To find your dream home or receive an opinion of value on your current residence contact Robert Stiles of Chase International.  Toll free 877-617-2498.  Serving all of the Carson Valley.

How they Figure NV Property Tax

property tax

The method of property valuation in Nevada is different than that used in any other state. Rather than assessing property on the basis of market value, Nevada’s property tax system uses market value for land but values most improvements to real property based on replacement cost minus depreciation as set by state law (American Bar Association 2016). This concept is known as taxable value. Download the full report by the Lincoln Institute to learn more.

Carson Valley Real Estate Update

Carson Valley Update

Eighty four sales have been recorded in the Carson Valley since April 1st.  Property sales are really beginning to heat up this spring.  Most of the sales have occurred in the downtown Gardnerville-Minden areas.  However Johnson Lane and the Ranchos are not far behind.  The median sales price for our area has been at $429,000.  The average days on the market for these properties have been a little over three months.  The lowest priced property sold for $168,088 off of Gilman Avenue in Gardnerville.  The highest priced property sold for $910,000 in Summit Ridge at Genoa Lakes.  For more information on your community visit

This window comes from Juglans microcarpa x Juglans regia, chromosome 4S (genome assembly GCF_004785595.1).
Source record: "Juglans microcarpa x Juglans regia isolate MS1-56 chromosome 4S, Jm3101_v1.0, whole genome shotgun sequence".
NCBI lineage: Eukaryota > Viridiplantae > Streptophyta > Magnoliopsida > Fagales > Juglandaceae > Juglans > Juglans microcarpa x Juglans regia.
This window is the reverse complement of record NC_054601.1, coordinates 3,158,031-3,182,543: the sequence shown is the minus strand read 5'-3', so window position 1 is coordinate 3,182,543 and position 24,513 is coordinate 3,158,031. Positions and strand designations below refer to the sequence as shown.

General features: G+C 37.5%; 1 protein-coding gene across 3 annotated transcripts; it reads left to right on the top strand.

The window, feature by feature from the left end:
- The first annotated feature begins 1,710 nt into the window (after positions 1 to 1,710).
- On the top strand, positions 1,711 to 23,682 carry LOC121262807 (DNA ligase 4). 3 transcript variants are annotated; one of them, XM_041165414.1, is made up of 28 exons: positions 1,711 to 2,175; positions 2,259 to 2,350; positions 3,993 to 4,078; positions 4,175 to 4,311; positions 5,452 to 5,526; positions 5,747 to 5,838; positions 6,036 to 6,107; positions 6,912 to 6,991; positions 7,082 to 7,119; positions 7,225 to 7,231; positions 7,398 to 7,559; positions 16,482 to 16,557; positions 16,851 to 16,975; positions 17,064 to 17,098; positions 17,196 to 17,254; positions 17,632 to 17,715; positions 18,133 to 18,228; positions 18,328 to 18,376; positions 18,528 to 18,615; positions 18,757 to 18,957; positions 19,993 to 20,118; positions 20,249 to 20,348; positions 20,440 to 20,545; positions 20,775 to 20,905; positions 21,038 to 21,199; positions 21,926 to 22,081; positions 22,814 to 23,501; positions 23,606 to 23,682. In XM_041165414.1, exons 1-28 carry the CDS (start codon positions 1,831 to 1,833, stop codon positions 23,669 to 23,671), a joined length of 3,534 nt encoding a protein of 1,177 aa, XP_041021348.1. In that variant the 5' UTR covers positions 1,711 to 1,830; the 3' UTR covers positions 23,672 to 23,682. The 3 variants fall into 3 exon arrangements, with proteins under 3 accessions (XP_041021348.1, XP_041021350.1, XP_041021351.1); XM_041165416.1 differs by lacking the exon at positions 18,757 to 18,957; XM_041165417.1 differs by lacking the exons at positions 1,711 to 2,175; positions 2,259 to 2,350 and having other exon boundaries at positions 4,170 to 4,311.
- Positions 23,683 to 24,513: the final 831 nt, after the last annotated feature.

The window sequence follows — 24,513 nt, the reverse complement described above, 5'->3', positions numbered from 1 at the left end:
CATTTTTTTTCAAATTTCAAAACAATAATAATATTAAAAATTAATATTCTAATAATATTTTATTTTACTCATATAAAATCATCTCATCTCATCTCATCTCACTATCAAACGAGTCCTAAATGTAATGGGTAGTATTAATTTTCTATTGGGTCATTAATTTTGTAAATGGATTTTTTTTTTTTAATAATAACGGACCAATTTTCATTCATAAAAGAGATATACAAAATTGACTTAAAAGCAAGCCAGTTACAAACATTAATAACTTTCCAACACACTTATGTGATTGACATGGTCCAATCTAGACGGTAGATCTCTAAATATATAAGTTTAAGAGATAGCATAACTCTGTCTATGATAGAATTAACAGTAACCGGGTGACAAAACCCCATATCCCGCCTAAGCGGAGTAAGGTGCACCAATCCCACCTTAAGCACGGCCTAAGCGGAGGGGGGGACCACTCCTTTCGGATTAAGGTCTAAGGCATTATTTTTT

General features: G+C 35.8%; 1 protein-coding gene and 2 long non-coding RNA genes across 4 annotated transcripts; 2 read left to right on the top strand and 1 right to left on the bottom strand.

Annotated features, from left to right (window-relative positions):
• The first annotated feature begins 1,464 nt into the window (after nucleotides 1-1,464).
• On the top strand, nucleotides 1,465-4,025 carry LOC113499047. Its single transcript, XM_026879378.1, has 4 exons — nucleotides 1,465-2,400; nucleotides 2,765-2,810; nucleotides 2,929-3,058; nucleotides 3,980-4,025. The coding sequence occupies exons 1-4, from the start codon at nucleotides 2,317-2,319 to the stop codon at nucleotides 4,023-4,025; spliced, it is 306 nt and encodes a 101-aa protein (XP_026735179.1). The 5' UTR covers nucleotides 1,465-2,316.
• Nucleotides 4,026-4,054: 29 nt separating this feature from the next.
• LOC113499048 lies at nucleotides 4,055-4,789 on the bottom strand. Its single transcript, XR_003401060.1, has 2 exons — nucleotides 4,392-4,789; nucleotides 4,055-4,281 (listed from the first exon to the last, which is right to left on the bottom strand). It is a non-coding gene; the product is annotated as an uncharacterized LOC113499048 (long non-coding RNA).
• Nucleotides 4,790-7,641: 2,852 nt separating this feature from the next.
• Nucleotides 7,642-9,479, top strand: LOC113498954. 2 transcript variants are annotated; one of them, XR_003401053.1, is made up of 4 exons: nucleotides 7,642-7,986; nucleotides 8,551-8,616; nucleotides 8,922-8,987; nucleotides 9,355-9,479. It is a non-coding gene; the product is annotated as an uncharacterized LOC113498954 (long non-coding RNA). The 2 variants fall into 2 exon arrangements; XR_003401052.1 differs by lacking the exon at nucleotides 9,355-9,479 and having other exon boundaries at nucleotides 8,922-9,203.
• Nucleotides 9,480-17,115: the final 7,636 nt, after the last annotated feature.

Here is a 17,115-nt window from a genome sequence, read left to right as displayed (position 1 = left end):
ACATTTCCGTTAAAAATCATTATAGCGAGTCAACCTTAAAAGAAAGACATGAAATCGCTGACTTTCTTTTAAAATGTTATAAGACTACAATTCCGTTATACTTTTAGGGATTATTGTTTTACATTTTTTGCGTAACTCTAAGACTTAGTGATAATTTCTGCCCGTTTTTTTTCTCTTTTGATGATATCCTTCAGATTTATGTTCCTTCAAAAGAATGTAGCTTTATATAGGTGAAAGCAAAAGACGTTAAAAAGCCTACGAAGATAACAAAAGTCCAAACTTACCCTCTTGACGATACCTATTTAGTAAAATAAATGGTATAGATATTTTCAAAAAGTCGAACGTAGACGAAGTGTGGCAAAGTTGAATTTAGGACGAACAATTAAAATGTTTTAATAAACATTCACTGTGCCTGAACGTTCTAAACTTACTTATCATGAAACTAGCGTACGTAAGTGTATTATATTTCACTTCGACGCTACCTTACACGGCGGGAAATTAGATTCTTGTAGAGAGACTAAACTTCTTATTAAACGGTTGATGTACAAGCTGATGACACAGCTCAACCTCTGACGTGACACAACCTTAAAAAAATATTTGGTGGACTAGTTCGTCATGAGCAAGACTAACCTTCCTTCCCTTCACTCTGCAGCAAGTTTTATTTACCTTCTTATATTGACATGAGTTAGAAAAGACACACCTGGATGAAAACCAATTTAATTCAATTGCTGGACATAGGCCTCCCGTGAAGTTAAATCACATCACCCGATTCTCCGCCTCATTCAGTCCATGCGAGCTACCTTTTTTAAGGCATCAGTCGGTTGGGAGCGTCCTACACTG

Carson Valley Condominium Marketplace

So what’s going on this week in the condominium marketplace?  I know at times I wish I owned a condominium so I could get away from doing yard work this time of year.  As of May 9th we currently have seven listings within the Carson Valley.  Eight more are in escrow, and twenty units have sold thus far in 2019.

Where is most of this market activity occurring?  Well, downtown Minden and Gardnerville look to be the most popular places to purchase.  The median sales price of those sold units is currently $213,500 as compared to $162,000 last year.  The lowest priced unit sold for $100,000, and was a bank owned property located in the Ranchos area.  The most expensive unit sold at The Esplanade at the Ranch for $368,420.

Twice as many units have sold this year so expect some competition from other buyers if you’re out there looking.  As always please contact Robert Stiles, Realtor® for additional information on your local community.  He works strictly for you!

Wire Fraud is Real

wire fraud

Just days before closing on a home, I got a message from my escrow officer—or at least someone pretending to be her. Our closing costs needed to be wired to the title company right away, she said, or our closing date would be pushed back.

Considering the six weeks I’d spent waiting to close on the property—not to mention the disdain I had for our current rental home—the message sent my heart racing.

The font was right. The signature was right. There was even a CC to my real estate agent. But something seemed off.

A closer look at the header revealed the problem. Each email address—one for my agent, one my mortgage broker and one for my escrow officer—was a single character off.

It was a fake. Click here for the rest of the story.